In anticipation of starting the AMT program, Kirkwood began the lengthy application procedure in late 2021. After filing the necessary paperwork, the FAA held an on-site inspection of Kirkwood’s equipment and facilities, including the college’s hangar at CID. In July 2023, Kirkwood received news that the FAA had approved the program. In addition, the agency determined that the program curriculum aligned with its Airman Certification Standards, which the FAA uses to measure performance for certifications or ratings. The approval, in conjunction with authorization from the Iowa Department of Education, signified that the program could officially enroll students for the fall.
Upon learning of the program’s full approval, Sundberg updated the community:
We’re very excited that we just received FAA approval for our new program. Without it we would not have been able to move forward, even if we had met all other requirements. Now that we have it, the final steps are being taken and we can start to address this major industry and workforce need. With air travel demands now at pre-pandemic levels, the sooner we can make an impact, the better.
Instructor Nathan Bellinger repairing a hydraulic line
Almost immediately, program staff began enrolling students. In a few short days, the AMT program had reached a full capacity of 24 students, with a waitlist of additional people wanting to pursue a career in aviation maintenance.
With Kirkwood's hangar under construction through the rest of the calendar year, the program is currently holding classes a few miles away from the airport and just north of the college’s main campus in southwest Cedar Rapids at the Kirkwood Continuing Education and Training Center. The aircraft and equipment are being stored at a hangar adjacent to the one currently under construction, which was also made available by CID. Students will begin using the renovated space at the start of the spring 2024 semester.
Now that the program is up and running, college and CID officials fully expect it to be a catalyst for additional aviation business activity and economic growth in the region. Discussions have begun between the airport and aviation industry leaders to bring new opportunities to CID and the communities of eastern Iowa. In addition, many regional air carriers have expressed strong interest in hiring Kirkwood’s graduates once they complete their studies.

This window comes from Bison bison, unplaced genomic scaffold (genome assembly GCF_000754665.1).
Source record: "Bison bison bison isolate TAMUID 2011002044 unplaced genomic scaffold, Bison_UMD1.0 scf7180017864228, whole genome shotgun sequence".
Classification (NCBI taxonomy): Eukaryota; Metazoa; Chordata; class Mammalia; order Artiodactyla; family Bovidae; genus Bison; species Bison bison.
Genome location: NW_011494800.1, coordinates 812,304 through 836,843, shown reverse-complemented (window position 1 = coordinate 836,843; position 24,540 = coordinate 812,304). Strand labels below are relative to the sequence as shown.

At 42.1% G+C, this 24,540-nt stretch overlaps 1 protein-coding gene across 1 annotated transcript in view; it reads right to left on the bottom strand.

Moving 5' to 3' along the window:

To Sundberg, all of the time and work to get to this point was well worth the effort, and yet another example of the great things that Kirkwood can do. “This is not your average program,” said Sundberg. She continued:
A lot of different pieces needed to fall into place in order to make it possible. From working with the Eastern Iowa Airport, to getting both public and private funding, to finding the right hangar and renovating it, to getting the approval of both the Department of Education and the FAA, it’s been a challenge for sure. But this is what we do at Kirkwood. We see a need in our community, and we find a way to address it. I am extremely proud to see this finally happening, and I can't wait to see our graduates make a huge difference in the aviation industry.
Lead image: Kirkwood Community College’s hangar at the Eastern Iowa Airport
Justin Hoehn is Associate Director, Marketing, at Kirkwood Community College in Cedar Rapids, Iowa.
Opinions expressed in Innovation Showcase are those of the author(s) and do not necessarily reflect those of the League for Innovation in the Community College.